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The reach of this program was extraordinary and their program was incredibly effective. Here is the white paper that describes this evaluation.

How did they do it? The evidence shows that when wellness programming is haphazardly “thrown against the wall to see what sticks,” about 1 in 5 employees will participate. When incentives are added to the mix, participation will increase to nearly 50%.

What this client did to significantly increase engagement beyond that was to add a very active and representative wellness committee. Committee membership was rotated among the vocal supporters and active participants on an annual basis.

The combined efforts and strategies of the committee added another 19% or so to their participation totals. Finally, they tied participation to benefits using a very friendly health-contingent incentive, which added another 29% participation for a total reach of 94%. This health-contingent wellness program offered the employees a reduced copay, deductible and insurance premium when they completed the personal health assessment, biometric screening, and at least one WellSteps campaign.

You can read the full details of the program here.

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The employees love their wellness program. There are numerous personal success stories and 9 in 10 employees reported changing at least one behavior. There is still work to do but we attribute the effectiveness of this wellness program to the involvement of the wellness committee, the health-contingent incentive plan, and to overwhelming leadership support.

What Are Five Key Steps To Developing An Effective Health-Contingent Wellness Program?

  1. Create a communication plan. The leadership team needs to be unified. Employees need to hear a strong “we want to help you” message with a promise of more information and an introduction of the coordinator. This empowers the coordinator. The committee can decide what requirements to include. WellSteps has developed a system that allows the committee and coordinator maximum flexibility to choose a disease or risk factors to manage. Finally, the plan involves communicating the benefits-based incentive, and including the chance to win smaller rewards throughout the program year while employees work towards a larger reward.
  2. Align with disease management. A benefits-based program is not enough if employees don’t have the tools and skills to help them adopt and maintain healthy behaviors. A disease management program and a health-contingent program are very similar in terms of preventing and reversing health conditions. WellSteps has aligned our version of a health-contingent program with a disease management program by doing the following: A) identifying employees with diagnosed chronic disease, B) having an appropriate health screening at the workplace, and C) identifying those at risk and combining them for programming with those who have diagnosed disease.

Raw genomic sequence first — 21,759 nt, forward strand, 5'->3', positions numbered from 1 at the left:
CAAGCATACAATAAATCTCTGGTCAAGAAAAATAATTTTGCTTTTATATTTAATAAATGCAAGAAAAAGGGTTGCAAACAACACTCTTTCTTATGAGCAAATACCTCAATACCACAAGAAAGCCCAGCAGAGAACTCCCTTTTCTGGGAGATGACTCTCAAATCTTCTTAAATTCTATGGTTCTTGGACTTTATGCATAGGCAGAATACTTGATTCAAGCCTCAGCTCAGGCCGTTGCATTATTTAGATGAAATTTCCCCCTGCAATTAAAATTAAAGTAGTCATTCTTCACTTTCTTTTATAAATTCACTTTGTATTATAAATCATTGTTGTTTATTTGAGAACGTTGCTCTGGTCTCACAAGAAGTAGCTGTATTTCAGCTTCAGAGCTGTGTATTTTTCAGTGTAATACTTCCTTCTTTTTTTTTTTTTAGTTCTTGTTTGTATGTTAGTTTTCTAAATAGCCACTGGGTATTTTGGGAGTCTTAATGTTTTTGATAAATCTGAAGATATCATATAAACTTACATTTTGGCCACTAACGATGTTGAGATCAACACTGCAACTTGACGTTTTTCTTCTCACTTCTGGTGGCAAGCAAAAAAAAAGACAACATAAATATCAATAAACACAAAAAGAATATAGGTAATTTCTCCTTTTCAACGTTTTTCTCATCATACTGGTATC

3. Tailor the plan to the company culture. A health-contingent program is never one size fits all. Variation based on region and business type must be allowed. WellSteps works with the assets that companies have in place along with WellSteps tools. For example, a hospital system with a health coach can be supported by WellSteps challenges and content-specific webinars. We also integrate biometric data with our Personal Health Assessment (PHA), which allows the committee to further tailor the program.
  4. Deliver, communicate and track intervention. WellSteps has made it easy for employees to track their status in the program. Using a tool called Wellness Plan, employees can see what they have done and they can get company-specific instructions on where to go, what to do, how to schedule, etc. We make it easy for coordinators to verify which employees have met the requirements of the health-contingent program. This creates a simple path for employees to meet the alternate standard and “graduate” every year.
  5. Evaluate and report. WellSteps provides a variety of reports, including aggregate data from our PHA, testimonials from and participation in behavior change campaigns, participation in our Rewards program and real-time movement of employees out of the at-risk into the healthy group. The last part of this process is to discuss research and evaluation opportunities with customers annually so we can document change in a peer-reviewed forum.

So What?

When creating a health-contingent wellness program, it is essential to do more than simply create a program that follows the rules. A health-contingent program must reach everyone and create a meaningful impact on their health. A well-planned, strategic approach will help workplace wellness programs reach the most employees possible.

This approach includes using media materials, incentives, a wellness committee and benefits-based incentives. Finally, to have the most impact a health-contingent employee wellness program should be tailored to meet the needs of individuals and should include an effective communication plan.

About The Author

Dr. Troy Adams

Troy Adams is the Chief Operating Officer of WellSteps. Troy received his Ph.D. from the University of Texas at Austin.